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A lesson plan to spare the Olympics from Sochi

Philip Hersh

Globetrotting

8:09 PM EST, January 1, 2014

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OK, class, everyone who really wanted to go to Sochi, Russia, for the 2014 Winter Olympics even before the recent deadly bombings in Volgograd, raise your hand.

I see you, President Vladimir Putin. Anyone else?

No? Then let’s see how we can get around the problem of having the Winter Games in a hard-to-reach locale with a subtropical climate, repression of gay rights, obscene spending (and related corruption), environmental despoilment and human rights abuses of its residents.

And, oh yes, apparently serious threats to disrupt the Games by nationalist insurgents — aka terrorists — from nearby Chechnya. (Not to mention Dagestan, Abkhazia and South Ossetia.)

The answer isn’t to cancel the Olympics. And it’s too late to move them en masse.

I have another idea:

Stage them — and the Paralympics — over the regularly scheduled time period in manageable pieces at some of the cities or countries that have been previous Winter Olympic hosts, many of which have World Cup competitions every year.

Yes, this would be like a series of isolated World Championships rather than the bring-the-world-together feeling of the Olympics. But I bet most of the athletes wouldn’t miss the overhyped camaraderie and would be much happier without worrying about the possibility of a bombing in Sochi.

Because 99 percent of the world consumes the Olympics via television, some people may not even notice the difference. Yes, there would be time zone issues, but those could be worked out.

And attendance in many of the new sites undoubtedly would be much better than it will be in Sochi.

To those who say this would be giving in to terrorists, my reply simply would be that it is, rather, an 11th-hour return to sanity after the misguided International Olympic Committee decision in 2007 to indulge Putin’s folly. This is how my 2014 Olympics would play out:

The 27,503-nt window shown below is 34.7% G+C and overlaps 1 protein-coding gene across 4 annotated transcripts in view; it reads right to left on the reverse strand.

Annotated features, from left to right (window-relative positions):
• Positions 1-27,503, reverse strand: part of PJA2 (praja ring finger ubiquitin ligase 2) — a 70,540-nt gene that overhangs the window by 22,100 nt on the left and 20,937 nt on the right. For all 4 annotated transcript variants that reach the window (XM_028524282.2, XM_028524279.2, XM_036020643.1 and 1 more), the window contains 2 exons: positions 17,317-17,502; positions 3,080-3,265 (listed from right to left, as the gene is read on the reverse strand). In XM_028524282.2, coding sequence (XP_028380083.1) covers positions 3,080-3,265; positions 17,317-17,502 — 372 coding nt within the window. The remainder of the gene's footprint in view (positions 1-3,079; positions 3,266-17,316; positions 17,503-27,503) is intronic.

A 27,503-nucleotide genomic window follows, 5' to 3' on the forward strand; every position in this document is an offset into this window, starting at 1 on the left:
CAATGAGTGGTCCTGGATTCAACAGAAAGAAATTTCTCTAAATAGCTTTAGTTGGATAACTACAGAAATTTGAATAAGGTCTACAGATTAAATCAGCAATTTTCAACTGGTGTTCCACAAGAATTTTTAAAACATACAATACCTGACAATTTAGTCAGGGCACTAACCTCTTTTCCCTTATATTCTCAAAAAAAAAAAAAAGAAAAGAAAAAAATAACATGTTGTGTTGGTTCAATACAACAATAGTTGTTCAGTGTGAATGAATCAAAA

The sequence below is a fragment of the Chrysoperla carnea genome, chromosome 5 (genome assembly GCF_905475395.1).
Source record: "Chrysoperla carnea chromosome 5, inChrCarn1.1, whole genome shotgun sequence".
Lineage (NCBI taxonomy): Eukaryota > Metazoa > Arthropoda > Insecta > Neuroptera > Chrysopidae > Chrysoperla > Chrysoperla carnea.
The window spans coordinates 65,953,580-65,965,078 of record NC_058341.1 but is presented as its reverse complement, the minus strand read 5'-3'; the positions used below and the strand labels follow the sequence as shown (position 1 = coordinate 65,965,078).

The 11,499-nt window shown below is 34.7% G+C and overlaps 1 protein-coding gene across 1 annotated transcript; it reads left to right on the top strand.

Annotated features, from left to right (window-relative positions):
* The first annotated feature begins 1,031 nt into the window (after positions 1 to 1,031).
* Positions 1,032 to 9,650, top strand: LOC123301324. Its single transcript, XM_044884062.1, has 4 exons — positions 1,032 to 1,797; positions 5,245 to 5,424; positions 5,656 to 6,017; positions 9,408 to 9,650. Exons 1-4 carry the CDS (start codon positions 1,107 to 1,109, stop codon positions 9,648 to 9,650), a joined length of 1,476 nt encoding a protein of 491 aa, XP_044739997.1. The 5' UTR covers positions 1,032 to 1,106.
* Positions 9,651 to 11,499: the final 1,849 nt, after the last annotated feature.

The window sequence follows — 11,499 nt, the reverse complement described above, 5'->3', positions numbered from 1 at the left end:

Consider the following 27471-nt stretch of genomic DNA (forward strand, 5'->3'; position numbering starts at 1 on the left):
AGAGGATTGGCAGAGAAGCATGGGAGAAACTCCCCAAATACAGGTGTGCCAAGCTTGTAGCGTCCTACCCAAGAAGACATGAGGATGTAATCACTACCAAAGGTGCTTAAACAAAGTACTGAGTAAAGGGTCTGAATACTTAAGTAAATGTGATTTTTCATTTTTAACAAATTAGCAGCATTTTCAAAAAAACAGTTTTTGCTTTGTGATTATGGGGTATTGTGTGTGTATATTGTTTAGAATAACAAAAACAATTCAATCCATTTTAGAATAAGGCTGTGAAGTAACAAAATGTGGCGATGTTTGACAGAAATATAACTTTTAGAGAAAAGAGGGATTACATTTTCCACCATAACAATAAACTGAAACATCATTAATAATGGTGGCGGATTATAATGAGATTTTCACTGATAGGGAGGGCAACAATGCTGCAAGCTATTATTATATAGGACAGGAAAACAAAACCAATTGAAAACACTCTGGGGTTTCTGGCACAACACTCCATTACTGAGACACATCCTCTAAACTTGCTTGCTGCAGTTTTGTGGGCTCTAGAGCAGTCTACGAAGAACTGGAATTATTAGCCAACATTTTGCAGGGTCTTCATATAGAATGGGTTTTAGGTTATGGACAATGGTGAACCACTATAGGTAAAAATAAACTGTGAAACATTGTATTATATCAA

Men’s hockey in Canada, with medal games in Vancouver. NHL arenas will be available.

Women’s hockey in Lake Placid. It’s relatively near the Canadian border, and no one outside Canada and the U.S. cares about women mucking in the corners.

Figure skating in Tokyo, part of the one country where the sport still has a large and passionate fan base. Long track speedskating in Kearns, Utah, which has the fastest ice in the world.

Short track speedskating in Turin, Italy, as a sop to International Skating Union President Ottavio Cinquanta.

Curling in the United Kingdom. Never had a Winter Games, but it will take the curling stones back to their Scots roots.

Biathlon in Ruhpolding, Germany, the mecca of the sport. No going back to Garmisch, where Hitler had his retreat.

Nordic skiing in Lillehammer (cross-country) and Oslo (combined and jumping). What could be more Nordic than Norway?

Luge, skeleton and bobsled in Igls, Austria, a site used twice for the Olympics.

Alpine skiing at St. Moritz, Switzerland; Kitzbuhel, Austria; and Val d’Isere, France. Legendary courses for the sport.

Snowboarding at Chamonix, France.

Freestyle skiing at Sarajevo, Bosnia-Herzegovina, to bring the Olympics back to the city that was host of my favorite Winter Games.

The opening and closing ceremonies can stay in Sochi. In lieu of athletes, the thousands of military who would be on hand can march into the stadium, which will be filled with all the friends of Putin who have gotten rich off the Games.

Is this a joke? No less so than the idea to give the 2014 Winter Olympics to Sochi in the first place.

Time to buy a ticket for Japan to cover figure skating.

phersh@tribune.com

Twitter @olyphil